Of no fixed form: The Irish Pavilion at Venice 2014 and beyond

Gary Boyd, John McLaughlin

    Research output: Contribution to conferencePaperpeer-review


    This paper explores the theme of exhibiting architectural research through a particular example, the development of the Irish pavilion for the 14th architectural biennale, Venice 2014. Responding to Rem Koolhaas’s call to investigate the international absorption of modernity, the Irish pavilion became a research project that engaged with the development of the architectures of infrastructure in Ireland in the twentieth and twenty-first centuries. Central to this proposition was that infrastructure is simultaneously a technological and cultural construct, one that for Ireland occupied a critical position in the building of a new, independent post-colonial nation state, after 1921.

    Presupposing infrastructure as consisting of both visible and invisible networks, the idea of a matrix become a central conceptual and visual tool in the curatorial and design process for the exhibition and pavilion. To begin with this was a two-dimensional grid used to identify and order what became described as a series of ten ‘infrastructural episodes’. These were determined chronologically across the decades between 1914 and 2014 and their spatial manifestations articulated in terms of scale: micro, meso and macro. At this point ten academics were approached as researchers. Their purpose was twofold, to establish the broader narratives around which the infrastructures developed and to scrutinise relevant archives for compelling visual material. Defining the meso scale as that of the building, the media unearthed was further filtered and edited according to a range of categories – filmic/image, territory, building detail, and model – which sought to communicate the relationship between the pieces of architecture and the larger systems to which they connect. New drawings realised by the design team further iterated these relationships, filling in gaps in the narrative by providing composite, strategic or detailed drawings.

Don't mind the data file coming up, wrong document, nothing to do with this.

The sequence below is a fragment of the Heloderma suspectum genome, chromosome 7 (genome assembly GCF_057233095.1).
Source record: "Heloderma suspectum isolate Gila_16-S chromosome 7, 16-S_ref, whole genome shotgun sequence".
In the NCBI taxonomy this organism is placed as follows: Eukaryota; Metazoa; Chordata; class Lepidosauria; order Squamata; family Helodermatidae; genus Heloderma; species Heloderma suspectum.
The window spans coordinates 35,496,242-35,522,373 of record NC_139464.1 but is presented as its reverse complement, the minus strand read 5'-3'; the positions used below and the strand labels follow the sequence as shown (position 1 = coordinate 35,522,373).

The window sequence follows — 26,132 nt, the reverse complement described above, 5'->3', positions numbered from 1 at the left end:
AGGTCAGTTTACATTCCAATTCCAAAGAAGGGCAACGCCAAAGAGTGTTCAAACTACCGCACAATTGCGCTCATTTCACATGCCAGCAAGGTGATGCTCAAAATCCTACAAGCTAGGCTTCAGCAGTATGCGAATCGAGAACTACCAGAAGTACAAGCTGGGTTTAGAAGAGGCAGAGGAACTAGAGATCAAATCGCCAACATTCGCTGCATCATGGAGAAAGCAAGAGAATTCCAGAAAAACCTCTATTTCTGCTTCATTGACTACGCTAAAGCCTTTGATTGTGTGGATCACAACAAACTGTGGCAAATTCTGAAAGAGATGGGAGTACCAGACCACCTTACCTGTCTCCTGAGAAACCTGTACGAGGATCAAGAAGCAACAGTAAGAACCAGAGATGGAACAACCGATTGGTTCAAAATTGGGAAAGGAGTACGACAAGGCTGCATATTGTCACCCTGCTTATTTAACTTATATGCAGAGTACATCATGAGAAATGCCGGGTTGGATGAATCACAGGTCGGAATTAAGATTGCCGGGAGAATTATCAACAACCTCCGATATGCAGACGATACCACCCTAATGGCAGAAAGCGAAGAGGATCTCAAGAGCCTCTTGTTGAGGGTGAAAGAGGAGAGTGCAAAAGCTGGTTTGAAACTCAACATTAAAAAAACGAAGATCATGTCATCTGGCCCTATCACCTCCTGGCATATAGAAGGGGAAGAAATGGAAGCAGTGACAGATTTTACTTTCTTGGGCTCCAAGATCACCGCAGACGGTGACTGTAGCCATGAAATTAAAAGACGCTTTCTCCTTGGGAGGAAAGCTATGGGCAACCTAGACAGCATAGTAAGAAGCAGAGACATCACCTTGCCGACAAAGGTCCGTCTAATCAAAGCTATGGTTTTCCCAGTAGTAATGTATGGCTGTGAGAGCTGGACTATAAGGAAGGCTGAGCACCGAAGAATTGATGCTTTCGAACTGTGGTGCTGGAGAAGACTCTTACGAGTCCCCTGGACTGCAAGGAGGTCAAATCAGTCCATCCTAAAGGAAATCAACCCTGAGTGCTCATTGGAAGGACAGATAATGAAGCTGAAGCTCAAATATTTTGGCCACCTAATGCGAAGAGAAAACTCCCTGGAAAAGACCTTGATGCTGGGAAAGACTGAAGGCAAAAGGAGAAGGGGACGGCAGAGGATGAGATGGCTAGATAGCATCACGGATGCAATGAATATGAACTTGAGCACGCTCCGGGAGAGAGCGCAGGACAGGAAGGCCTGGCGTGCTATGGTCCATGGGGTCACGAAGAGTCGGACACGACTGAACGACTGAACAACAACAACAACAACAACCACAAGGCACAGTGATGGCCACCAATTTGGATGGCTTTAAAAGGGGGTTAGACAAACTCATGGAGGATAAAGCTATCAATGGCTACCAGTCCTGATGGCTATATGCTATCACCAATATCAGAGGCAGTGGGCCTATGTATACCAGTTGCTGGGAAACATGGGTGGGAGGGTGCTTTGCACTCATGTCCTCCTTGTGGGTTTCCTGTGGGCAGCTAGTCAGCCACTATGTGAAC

Conceived as an open-ended and extendable matrix, the pavilion was influenced by a series of academic writings, curatorial practices, artworks and other installations including: Frederick Kiesler’s City of Space (1925), Eduardo Persico and Marcello Nizzoli’s Medaglio d’Oro room (1934), Sol Le Witt’s Incomplete Open Cubes (1974) and Rosalind Krauss’s seminal text ‘Grids’ (1979). A modular frame whose structural bays would each hold and present an ‘episode’, the pavilion became both a visual analogue of the unseen networks embodying infrastructural systems and a reflection on the predominance of framed structures within the buildings exhibited. Sharing the aspiration of adaptability of many of these schemes, its white-painted timber components are connected by easily-dismantled steel fixings. These and its modularity allow the structure to be both taken down and re-erected subsequently in different iterations. The pavilion itself is, therefore, imagined as essentially provisional and – as with infrastructure – as having no fixed form. Presenting archives and other material over time, the transparent nature of the space allowed these to overlap visually conveying the nested nature of infrastructural production. Pursuing a means to evoke the qualities of infrastructural space while conveying a historical narrative, the exhibition’s termination in the present is designed to provoke in the visitor, a perceptual extension of the matrix to engage with the future.
    Original languageEnglish
    Number of pages10
    Publication statusPublished - 01 Dec 2015
    EventResearch on Display: The Architecture Exhibition as a Model for Knowledge Production - TU Delft and Het Nieuwe Instituut, Rotterdam, Delft/Rotterdam, Netherlands
    Duration: 30 Nov 201501 Dec 2015


    ConferenceResearch on Display: The Architecture Exhibition as a Model for Knowledge Production


    • Architecture
    • exhibitions
    • representation
    • curating

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